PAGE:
Life is Better Endings with the Healer as Your Ally

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What, to you, is a “better ending”? Whether we apply this notion to a preferred fictional ending in novels or films or to outcomes in our own life conditions, a better ending is in some fashion more satisfying or ultimately more fulfilling for all concerned, even if it is not necessarily happier than some other conclusion or set of conditions.

This month we will focus around the metaphor of life as better endings, pairing this with the collective and personal archetype of the HEALER.

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Certainly a Healer might facilitate or impart a better ending, whether by effecting a cure or healing of an illness or in some other manner improving upon a set of deleterious or less than ideal circumstances. I like the notion of my personal archetypal HEALER Ally–a part of my greater Self–having the capacity, the agency, to bring about better endings in my life. I can look to this part of mySelf–and you to yours–for healing a broken heart or to seek a solution that improves upon an out of balance situation.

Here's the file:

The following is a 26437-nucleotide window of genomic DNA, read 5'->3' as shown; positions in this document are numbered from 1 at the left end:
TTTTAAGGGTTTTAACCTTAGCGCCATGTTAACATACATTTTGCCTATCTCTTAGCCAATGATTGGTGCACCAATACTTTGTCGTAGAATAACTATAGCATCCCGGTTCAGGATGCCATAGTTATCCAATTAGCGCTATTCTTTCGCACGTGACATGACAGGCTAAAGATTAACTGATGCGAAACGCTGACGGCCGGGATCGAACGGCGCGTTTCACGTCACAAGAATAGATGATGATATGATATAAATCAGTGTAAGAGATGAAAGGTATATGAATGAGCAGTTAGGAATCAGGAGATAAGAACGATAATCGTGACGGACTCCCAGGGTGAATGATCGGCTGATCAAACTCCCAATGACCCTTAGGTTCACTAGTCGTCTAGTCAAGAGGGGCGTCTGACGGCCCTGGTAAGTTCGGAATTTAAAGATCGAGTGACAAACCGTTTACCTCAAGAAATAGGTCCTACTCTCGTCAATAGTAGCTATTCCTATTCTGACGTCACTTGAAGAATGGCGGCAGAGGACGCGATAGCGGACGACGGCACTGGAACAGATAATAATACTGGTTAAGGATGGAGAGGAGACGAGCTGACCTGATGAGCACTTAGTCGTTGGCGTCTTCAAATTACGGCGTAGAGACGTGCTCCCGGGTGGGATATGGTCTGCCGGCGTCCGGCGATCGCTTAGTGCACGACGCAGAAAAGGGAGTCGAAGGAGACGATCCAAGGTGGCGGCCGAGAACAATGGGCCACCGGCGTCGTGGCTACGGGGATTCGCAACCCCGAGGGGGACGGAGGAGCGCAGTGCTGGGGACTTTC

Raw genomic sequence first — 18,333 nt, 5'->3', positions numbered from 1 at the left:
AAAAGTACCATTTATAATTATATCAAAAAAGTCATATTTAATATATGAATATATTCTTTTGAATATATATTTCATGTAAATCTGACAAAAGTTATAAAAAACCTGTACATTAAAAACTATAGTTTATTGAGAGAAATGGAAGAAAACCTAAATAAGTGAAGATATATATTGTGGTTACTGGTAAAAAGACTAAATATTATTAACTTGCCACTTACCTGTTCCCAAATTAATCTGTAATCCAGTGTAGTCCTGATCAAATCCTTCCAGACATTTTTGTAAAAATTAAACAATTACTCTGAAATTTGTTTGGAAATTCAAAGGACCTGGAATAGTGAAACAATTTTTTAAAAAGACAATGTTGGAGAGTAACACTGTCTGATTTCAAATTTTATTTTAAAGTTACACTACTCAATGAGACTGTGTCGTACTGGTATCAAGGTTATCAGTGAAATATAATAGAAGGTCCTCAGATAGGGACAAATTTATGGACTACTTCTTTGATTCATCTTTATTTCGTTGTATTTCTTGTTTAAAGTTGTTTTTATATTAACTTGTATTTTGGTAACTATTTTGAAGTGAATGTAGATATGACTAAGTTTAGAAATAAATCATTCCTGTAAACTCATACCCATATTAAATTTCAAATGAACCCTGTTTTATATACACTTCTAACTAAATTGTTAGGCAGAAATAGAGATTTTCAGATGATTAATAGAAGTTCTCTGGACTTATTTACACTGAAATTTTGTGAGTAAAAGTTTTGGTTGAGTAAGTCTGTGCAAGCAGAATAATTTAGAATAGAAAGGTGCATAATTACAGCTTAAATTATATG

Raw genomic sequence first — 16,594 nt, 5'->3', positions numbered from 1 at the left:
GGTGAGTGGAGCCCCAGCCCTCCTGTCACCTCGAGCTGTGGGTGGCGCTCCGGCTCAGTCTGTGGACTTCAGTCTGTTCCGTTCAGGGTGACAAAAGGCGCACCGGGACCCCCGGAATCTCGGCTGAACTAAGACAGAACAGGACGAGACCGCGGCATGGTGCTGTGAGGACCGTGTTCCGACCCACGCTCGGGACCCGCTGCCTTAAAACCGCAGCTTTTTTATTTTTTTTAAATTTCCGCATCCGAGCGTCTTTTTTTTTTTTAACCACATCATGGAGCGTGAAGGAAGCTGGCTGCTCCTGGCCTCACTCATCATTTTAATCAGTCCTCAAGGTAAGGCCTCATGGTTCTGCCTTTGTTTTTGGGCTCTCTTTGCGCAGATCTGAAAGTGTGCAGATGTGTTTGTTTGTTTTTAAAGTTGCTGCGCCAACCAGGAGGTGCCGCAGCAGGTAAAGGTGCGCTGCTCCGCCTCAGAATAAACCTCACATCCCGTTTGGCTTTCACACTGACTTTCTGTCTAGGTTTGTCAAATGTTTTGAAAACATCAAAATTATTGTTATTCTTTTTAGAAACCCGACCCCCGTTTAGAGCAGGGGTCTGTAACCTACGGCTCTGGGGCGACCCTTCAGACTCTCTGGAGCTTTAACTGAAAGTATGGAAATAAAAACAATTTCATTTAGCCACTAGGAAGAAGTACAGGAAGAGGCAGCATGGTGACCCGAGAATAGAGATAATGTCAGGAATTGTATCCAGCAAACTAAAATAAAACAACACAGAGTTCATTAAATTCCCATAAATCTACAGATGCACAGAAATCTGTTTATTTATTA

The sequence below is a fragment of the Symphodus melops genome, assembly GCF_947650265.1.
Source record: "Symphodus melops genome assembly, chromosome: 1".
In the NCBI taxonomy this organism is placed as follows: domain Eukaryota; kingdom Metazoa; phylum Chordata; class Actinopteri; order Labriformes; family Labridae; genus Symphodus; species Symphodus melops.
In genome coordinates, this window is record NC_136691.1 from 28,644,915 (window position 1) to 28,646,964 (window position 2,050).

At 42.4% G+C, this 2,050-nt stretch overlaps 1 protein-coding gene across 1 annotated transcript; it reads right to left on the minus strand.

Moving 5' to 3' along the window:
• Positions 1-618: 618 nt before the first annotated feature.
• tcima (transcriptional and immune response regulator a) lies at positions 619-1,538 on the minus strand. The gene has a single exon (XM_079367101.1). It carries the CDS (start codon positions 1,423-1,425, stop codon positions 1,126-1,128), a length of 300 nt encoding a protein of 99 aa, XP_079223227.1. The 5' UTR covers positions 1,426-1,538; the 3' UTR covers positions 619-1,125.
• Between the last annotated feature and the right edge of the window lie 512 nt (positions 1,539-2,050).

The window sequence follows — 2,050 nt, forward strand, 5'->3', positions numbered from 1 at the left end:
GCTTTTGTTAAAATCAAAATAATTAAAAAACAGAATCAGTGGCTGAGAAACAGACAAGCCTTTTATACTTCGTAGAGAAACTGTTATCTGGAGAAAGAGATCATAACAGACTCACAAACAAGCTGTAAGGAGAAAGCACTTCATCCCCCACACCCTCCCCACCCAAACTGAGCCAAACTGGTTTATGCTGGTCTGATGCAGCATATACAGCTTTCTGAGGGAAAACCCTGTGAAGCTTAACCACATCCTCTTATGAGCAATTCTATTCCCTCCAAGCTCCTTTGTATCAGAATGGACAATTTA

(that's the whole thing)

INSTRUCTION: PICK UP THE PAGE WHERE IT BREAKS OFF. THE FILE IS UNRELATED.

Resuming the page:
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So I invite you this month to get more in touch with your own inner HEALER and to contemplate the meaning of potential Better Endings in your life. Always feel free to share your insights or stories (which I would publish here). 

Life is… a Bowl of Cherries!

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Live Your Dream, Now! is the throughline to Life Paths, a handbook for life mapping which should be forthcoming within the next year. This credo of “Live your dream, now!” highlights how important it is not to put off your Life Dream or future aspirations into a nebulous future but, rather, to live NOW according to the values and intent of your Life Dream, Here and Now. You can live INTO your future as a dream fulfilled by focussing on developing your current Strengths and being mindful “every day in every way” about who you are choosing to be, expressing from your core identity and nature.

Golden Buddha